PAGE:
‘Echo VR’ Launches Season 2 Battle Pass Featuring More Premium Cosmetics

Echo VR (2017), the zero-gravity sports game for Quest and Rift, has just started its second ‘Echo Pass’ season, which for a limited time lets players nab limited-time cosmetic rewards earned through playing matches. It’s open to everyone, although users with the paid Premium Echo Pass can skip the line and go straight for the gear.

Echo VR (formerly called Echo Arena) was originally planned to be sold for $20, but was made indefinitely free thanks to a partnership with Oculus. Developer Ready at Dawn, which was acquired by Facebook in 2020, has recently focused on funding development with a monetization model that offers its users the chance to grind or buy cosmetic-focused reward tiers.

Launching on June 8th and ending on August 22nd, the studio brings Echo Pass Season 2 to Oculus Quest and Rift players, letting them earn cosmetic items across 50 reward tiers. Ready at Dawn says this includes character customizations, heraldry, personal Tier Experience Points (TXP) boosts, group TXP boosts, and Echo Points.

Here’s a look at some of the stuff you can earn (or buy) during the Echo Pass Season 2. There’s new boosters, bracers, banners, emblems, and tags—many of them in splendiferous new colors and styles, and a few seemingly inspired by Ancient Egyptian mythology like the cool scarab booster and Anubis helmet.

Image courtesy Ready at Dawn, Oculus

Like the game’s first season of Echo Pass back in March, TXP is earned by playing matches, which then unlocks those sequential reward tiers.

Alternatively, you can buy an ‘Echo Pass Premium’ with 1,000 ‘Echo Points’, which can be purchased as add-on content through the Oculus Store. With the premium pass, you can then unlock specific reward tiers in 200-point bundles. Here’s how that converts into actual cash.

  • $5 – 500 Echo Points
  • $10 – 1,000 Echo Points +50 Bonus = 1,050 Total Echo Points
  • $20 – 2,000 Echo Points +140 Bonus = 2,140 Total Echo Points
  • $50 – 5,000 Echo Points +450 Bonus = 5,450 Total Echo Points

Ready at Dawn says it will be offering more ways to redeem Echo Points at some point later this year. Like with its battle passes, as long as that monetization model doesn’t hurt balance and keeps people engaged, you might see it as an overall win since players regularly return for new content and the studio stays engaged in further development.

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VR Master League To Bring Live Echo Arena Season 3 Matches To Oculus Venues

VR Master League (VRML) is returning to Oculus Venues starting this week with live in-VR broadcasts of Echo Arena Season 3 VR esports matches.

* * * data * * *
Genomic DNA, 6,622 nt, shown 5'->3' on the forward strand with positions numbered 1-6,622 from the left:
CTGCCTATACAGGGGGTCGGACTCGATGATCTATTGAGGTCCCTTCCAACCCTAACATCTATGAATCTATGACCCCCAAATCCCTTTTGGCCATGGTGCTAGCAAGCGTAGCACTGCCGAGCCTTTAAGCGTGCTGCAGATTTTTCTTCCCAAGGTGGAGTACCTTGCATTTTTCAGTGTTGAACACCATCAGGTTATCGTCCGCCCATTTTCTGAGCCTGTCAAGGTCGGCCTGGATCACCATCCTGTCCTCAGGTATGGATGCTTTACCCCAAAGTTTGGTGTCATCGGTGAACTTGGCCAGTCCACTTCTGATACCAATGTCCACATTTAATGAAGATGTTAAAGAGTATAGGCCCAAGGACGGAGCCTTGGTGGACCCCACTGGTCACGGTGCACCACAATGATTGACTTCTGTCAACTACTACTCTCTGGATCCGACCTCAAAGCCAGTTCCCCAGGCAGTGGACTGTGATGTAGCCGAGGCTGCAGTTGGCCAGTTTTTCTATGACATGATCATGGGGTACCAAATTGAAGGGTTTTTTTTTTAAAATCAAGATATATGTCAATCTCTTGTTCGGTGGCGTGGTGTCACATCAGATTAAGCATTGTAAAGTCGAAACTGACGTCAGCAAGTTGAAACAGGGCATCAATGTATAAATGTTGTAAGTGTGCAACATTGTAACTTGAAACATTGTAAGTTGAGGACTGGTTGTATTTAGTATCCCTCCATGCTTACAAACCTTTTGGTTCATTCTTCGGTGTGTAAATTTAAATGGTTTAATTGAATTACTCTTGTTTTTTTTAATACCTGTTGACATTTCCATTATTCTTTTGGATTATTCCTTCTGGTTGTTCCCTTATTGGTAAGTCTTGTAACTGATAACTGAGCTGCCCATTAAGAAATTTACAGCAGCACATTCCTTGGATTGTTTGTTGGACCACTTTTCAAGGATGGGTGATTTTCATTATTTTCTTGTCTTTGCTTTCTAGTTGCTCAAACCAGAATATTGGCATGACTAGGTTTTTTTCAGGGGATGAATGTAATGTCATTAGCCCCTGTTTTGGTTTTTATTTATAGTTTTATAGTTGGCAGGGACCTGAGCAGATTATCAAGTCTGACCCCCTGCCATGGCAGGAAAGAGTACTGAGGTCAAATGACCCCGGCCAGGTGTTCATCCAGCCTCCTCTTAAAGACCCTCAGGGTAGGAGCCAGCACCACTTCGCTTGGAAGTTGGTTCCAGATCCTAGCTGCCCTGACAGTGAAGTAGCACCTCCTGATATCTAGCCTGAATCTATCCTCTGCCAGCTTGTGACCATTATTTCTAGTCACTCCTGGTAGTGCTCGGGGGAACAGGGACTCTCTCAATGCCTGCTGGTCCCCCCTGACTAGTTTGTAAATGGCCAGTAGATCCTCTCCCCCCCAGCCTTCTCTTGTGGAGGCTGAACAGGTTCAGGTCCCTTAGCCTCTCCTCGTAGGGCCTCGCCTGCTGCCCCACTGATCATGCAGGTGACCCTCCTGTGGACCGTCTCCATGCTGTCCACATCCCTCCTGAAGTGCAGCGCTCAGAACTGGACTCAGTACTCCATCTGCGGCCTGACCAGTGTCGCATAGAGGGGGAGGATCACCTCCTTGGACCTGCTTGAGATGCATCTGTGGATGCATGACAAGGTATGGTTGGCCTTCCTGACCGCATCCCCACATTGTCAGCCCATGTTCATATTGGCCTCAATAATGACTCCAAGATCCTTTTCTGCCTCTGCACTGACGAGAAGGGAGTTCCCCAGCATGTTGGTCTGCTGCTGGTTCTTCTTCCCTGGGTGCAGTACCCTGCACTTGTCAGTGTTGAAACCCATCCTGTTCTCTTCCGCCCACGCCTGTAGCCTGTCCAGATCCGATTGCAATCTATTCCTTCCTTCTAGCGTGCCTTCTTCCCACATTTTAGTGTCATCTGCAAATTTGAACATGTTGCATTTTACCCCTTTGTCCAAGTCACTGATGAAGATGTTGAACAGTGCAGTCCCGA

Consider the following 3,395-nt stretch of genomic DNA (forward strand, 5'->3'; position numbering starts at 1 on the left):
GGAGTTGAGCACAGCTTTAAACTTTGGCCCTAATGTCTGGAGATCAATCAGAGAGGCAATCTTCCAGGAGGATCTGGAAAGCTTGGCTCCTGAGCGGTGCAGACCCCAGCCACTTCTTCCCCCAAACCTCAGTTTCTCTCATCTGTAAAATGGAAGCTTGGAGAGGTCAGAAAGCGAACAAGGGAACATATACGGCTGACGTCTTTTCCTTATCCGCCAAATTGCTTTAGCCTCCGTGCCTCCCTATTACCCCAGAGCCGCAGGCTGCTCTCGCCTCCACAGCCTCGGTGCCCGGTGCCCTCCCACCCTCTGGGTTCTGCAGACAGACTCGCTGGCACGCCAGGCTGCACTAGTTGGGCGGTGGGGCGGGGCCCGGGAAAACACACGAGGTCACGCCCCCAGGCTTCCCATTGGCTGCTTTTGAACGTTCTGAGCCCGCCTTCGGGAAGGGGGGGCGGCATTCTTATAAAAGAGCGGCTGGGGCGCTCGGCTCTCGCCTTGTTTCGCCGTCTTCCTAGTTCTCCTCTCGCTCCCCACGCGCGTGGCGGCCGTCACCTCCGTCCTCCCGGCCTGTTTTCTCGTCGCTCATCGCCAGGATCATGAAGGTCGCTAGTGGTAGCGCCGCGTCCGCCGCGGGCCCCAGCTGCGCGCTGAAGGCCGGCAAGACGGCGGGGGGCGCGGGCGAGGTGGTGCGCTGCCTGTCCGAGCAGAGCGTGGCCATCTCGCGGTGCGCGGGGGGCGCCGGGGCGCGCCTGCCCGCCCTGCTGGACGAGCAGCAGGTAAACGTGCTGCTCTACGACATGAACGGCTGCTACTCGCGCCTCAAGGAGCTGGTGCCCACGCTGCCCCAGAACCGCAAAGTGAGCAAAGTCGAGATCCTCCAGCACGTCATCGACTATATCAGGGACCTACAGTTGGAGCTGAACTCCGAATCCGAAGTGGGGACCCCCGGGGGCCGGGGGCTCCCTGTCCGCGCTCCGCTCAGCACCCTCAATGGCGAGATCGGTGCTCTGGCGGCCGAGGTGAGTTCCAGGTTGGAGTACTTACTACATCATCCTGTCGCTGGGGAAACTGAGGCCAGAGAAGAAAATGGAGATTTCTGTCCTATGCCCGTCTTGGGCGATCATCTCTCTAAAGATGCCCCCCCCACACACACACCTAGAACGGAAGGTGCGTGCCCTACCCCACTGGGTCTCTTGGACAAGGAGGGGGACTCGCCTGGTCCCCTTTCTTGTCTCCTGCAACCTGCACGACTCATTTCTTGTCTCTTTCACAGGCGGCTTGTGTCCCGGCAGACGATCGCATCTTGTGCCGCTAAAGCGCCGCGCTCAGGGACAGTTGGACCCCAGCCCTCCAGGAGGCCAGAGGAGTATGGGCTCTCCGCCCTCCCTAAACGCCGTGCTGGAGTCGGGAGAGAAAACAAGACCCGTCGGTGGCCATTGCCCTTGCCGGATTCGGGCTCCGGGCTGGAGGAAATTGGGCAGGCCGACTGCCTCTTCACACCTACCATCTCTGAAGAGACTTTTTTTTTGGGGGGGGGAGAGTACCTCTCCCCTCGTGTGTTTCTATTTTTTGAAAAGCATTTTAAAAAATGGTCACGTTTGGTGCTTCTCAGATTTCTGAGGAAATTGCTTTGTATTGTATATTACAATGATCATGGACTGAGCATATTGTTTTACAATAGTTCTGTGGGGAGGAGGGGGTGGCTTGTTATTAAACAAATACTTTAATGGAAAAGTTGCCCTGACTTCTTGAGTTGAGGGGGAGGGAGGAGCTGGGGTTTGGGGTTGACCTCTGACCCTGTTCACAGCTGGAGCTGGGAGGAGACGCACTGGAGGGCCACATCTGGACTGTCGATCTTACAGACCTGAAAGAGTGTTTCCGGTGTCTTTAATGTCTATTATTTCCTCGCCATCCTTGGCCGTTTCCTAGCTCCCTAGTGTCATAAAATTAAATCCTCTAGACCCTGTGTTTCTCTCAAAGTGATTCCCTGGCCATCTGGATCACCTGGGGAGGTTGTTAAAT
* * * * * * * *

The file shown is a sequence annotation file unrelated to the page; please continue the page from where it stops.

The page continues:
During Season 2 previously, VRML broadcasted VR esports matches in Oculus Venues so this will be a return to form with “more shows than ever” this time around. The slate of content includes “Challenger Cups” every six weeks for the top teams in the VRML.

You can see the current list of standings right here. At the time of this writing Team Gravity is on top with 9 wins. For Season 3, VRML revamped the entire ladder ranking format.

“Now, the top 10 teams in the VRML are slotted into the Master Division and face off against one another in a round-robin style of matchmaking over the course of five (5) weeks (one cycle). In addition to the Master Division, the Echo Arena VRML maintains its flexible ladder system for players of all skill ranges. Ranging from the Bronze Division to the Diamond Division, the ladder is a space for anybody to play Echo Arena, competitively, against equally skilled opponents.”

For those unaware, Echo Arena is developed by Facebook-owned Ready at Dawn Studios (the same team behind Lone Echo) like zero-gravity ultimate frisbee in VR and it’s awesome. You can get the game for free on Rift/Rift S or on Quest/Quest 2.

Echo Arena VRML games in Oculus Venues should be a really interesting way of enjoying the matches. The large theater-sized virtual screen will emulate the experience of attending a large-scale esports event in the real world like no computer monitor can, especially due to the social aspect of the Venues experience.

VRML has put in a lot of work to keep VR esports chugging right along and has continued to expand their content to include match highlights, interviews, recaps, and more each week. You can find that on the official Echo Arena VRML YouTube channel. They’ve added more casters as well for the hundreds of live matches each and every week.

There are two Twitch channels you can follow for Echo Arena VRML (channel 1 and channel 2) as well as a growing ‘Content Creation Team’ at VRML.

Let us know what you think down in the comments below!

Ready at Dawn to Monetise Echo VR With Seasonal Pass

Echo Pass Season 1

Dedicated online multiplayer Echo VR has always been free for Oculus Quest and Rift owners, so in a bid to help monetise the videogame Ready at Dawn will be launching a new seasonal event pass called Echo Pass. 

Echo Pass Season 1

Much like other free-to-play videogames, the seasonal Echo Pass will only offer players cosmetic rewards. No reward will provide an in-game advantage of any sort. There will be a free version with 10 rewards to unlock, whilst the Premium version will let players access a further 50 items. To earn them all they need to do is play matches.

The Premium pass will retail for 1000 Echo Points ($9.99 USD), purchased in-game or through Oculus DLC. After they’ve bought the Premium Echo Pass players can choose to purchase further tiers costing 200 Echo Points each if they don’t have time to earn the necessary Tier Experience Points (TXP). It’s unclear how long the season will last and therefore the effort required to unlock everything without paying.